Prescription, or Rx drug abuse is a serious problem that spans all ages, socioeconomic backgrounds, and ethnic groups. Not only are these medications being prescribed at record rates, the cases of abuse have gone up as well. With millions of people abusing prescription medication every single day, this is one national issue that no one should ignore.
Of all the people that will use drugs for the very first time this year, nearly 17 percent will start with painkillers. When combined with other prescriptions such as sleeping pills, cough syrup, and stimulants, these medications are some of the most widely-abused substances in the country. Children as young as 12 are now experimenting with Rx drugs at some of the highest rates ever recorded. Currently, around 2.8 percent of all children report having abused some form of prescription medication by the time they the get into high school. Over just a 7 year period, emergency room visits that are the result of Rx drug abuse increased by over 128 percent.
There are a wide variety of reasons that Rx drug abuse has become so popular. One of the major problems is the fact that these drugs are now being prescribed at an alarming rate. Currently, some of the most prescribed drugs that have the potential for abuse include:
While these drugs can be helpful within the healthcare industry, the potential for abuse is still there. Many people that are prescribed this medication will find themselves increasing their dosage without speaking to their doctor or unable to function normally when not on their medication. When the side effects become severe enough, they may then seek out the drug in any manner possible or transition to street drugs. Others will steal or buy this medication from family and friends for recreational purposes and develop an addiction within just a short period of time.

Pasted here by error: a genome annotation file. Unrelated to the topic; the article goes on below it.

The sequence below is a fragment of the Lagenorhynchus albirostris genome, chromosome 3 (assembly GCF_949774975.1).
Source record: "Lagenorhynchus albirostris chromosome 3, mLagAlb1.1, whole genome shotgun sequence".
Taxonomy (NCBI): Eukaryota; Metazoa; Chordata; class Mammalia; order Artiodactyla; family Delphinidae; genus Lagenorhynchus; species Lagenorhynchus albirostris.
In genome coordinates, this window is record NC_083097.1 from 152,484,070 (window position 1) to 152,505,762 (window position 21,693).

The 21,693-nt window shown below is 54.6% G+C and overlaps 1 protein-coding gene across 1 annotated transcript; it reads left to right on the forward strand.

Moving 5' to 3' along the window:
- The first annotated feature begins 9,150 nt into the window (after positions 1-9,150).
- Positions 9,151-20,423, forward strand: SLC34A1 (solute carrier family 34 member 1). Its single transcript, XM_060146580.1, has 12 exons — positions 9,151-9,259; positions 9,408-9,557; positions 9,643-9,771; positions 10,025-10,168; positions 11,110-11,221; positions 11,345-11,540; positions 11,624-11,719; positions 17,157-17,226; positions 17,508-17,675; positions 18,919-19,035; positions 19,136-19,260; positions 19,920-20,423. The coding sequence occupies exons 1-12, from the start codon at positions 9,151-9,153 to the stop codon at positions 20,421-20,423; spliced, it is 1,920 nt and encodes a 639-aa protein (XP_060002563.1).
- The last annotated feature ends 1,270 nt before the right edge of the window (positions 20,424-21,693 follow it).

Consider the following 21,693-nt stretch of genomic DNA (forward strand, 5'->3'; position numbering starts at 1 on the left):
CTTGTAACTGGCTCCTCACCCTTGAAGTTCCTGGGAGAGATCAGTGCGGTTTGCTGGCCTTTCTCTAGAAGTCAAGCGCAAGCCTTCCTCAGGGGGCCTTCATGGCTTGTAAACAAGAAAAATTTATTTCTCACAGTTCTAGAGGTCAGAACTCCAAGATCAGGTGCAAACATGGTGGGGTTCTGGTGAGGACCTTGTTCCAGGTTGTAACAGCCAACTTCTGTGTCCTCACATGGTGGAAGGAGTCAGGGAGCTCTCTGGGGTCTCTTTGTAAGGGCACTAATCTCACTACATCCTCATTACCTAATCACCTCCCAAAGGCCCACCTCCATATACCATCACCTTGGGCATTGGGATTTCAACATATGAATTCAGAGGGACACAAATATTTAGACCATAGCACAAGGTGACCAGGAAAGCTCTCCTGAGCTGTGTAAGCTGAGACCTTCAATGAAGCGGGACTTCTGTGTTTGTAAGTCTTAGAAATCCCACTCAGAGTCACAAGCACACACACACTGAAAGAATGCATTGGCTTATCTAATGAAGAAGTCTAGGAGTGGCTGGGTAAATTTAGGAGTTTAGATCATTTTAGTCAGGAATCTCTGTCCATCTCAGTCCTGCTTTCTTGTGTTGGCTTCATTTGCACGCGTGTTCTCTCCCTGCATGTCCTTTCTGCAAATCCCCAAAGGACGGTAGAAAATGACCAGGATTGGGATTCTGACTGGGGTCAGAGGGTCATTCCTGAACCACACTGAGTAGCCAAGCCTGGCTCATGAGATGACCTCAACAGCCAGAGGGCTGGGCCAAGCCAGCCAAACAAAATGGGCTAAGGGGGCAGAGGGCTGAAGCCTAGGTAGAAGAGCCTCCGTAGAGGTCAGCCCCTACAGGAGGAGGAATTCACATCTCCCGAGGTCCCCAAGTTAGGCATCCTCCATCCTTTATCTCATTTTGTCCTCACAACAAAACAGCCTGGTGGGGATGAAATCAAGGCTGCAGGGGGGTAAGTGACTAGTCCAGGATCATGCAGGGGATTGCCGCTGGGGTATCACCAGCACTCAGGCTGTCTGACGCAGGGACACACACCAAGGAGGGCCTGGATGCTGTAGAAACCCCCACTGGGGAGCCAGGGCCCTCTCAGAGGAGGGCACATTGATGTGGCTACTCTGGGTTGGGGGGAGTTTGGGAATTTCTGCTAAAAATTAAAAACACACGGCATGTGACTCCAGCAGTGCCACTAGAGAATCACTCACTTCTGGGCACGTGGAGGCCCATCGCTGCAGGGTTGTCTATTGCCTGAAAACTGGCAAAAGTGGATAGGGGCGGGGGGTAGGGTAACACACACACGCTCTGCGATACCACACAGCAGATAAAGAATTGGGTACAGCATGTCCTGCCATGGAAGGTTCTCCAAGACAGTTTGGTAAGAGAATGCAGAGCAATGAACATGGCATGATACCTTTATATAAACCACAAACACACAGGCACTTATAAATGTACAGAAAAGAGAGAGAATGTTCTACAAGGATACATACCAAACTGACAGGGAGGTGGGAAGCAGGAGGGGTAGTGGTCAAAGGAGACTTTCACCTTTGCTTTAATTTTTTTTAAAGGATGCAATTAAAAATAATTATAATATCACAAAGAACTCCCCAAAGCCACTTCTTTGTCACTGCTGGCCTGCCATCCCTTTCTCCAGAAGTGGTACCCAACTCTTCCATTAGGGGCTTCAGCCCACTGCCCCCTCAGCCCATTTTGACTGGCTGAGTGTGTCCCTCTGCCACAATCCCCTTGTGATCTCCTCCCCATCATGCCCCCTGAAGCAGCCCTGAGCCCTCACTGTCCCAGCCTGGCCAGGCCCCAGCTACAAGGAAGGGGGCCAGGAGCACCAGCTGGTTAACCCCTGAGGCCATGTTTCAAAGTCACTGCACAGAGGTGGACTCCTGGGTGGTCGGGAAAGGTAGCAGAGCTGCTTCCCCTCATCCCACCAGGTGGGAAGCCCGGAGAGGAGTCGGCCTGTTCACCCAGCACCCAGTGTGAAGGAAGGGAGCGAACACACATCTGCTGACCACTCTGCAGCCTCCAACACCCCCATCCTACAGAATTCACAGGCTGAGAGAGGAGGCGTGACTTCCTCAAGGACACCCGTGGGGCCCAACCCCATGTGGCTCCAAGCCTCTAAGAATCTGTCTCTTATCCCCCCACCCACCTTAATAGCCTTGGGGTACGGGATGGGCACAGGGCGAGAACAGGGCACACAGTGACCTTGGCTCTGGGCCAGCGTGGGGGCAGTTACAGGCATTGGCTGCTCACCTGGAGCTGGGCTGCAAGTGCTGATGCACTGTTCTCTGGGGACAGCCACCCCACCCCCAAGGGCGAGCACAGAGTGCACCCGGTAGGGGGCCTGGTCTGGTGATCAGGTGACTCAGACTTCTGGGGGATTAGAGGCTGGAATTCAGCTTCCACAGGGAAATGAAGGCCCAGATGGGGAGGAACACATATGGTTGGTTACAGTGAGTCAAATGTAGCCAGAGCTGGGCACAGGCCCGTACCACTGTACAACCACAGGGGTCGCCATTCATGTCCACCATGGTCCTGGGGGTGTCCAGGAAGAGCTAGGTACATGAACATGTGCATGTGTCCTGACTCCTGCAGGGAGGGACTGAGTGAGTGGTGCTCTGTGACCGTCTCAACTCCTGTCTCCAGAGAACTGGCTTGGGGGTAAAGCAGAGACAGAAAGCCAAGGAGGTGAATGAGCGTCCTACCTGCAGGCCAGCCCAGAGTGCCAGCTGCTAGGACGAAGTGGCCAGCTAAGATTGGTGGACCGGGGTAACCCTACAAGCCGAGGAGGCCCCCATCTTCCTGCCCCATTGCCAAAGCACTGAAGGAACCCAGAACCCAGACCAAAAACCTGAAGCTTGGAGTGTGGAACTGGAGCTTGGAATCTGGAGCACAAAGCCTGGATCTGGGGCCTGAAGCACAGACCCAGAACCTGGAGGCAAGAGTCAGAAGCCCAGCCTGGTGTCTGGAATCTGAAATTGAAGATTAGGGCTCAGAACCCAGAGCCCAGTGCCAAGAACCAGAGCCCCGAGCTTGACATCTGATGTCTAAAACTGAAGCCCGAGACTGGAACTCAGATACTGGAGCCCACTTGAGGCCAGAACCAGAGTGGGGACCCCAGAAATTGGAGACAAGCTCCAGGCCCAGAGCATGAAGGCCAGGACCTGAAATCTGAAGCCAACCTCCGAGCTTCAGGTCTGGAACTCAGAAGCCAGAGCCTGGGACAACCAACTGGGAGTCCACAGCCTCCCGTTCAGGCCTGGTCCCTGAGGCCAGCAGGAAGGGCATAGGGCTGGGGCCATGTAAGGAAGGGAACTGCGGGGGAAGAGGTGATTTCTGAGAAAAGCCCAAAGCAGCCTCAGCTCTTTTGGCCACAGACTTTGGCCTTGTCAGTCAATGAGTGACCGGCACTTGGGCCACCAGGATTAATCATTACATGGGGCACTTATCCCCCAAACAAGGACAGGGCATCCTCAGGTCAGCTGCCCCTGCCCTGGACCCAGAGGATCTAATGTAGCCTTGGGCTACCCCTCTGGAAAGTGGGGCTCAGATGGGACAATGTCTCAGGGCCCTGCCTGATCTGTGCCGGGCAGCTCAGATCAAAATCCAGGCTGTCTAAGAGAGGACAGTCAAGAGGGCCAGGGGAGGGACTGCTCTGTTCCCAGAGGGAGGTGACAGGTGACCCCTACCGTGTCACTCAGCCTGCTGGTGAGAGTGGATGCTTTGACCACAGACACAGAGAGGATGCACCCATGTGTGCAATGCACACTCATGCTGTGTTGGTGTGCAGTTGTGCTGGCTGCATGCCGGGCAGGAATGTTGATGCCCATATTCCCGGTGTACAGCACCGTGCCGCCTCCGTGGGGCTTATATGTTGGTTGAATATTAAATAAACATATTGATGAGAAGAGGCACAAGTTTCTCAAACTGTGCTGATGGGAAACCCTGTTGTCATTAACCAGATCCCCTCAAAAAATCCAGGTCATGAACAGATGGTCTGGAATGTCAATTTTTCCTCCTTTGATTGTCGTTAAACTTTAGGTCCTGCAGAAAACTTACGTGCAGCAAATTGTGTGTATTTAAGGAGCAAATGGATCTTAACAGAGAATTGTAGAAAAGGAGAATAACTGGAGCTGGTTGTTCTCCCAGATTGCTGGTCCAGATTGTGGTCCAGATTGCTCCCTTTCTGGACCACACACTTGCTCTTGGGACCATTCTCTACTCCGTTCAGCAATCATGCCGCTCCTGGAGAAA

Treating these addictions presents a number of unique challenges. Those people that have been prescribed this medication they will need to find alternative methods to manage their pain or overcome anxiety. Others will need to taper off the medication and transition to prescriptions with a smaller chance of abuse. Whatever path is chosen, however, no one should ever quit taking their prescription without first speaking with their primary healthcare provider or a detox specialist. Just as with street drugs, this medication can create very strong withdrawal side effects including nausea, vomiting, insomnia, suicidal thoughts, anxiety, and hallucinations.
The key to beating any addiction permanently is to think of rehab as an ongoing process. Instead of detoxing from these drugs and then hoping for the best, most people will want to explore their options for inpatient rehab. Over the course of 30 days or longer, addicts will be able to uncover the root causes of their disease and then develop the tools that they need to permanently break free from their Rx drug abuse.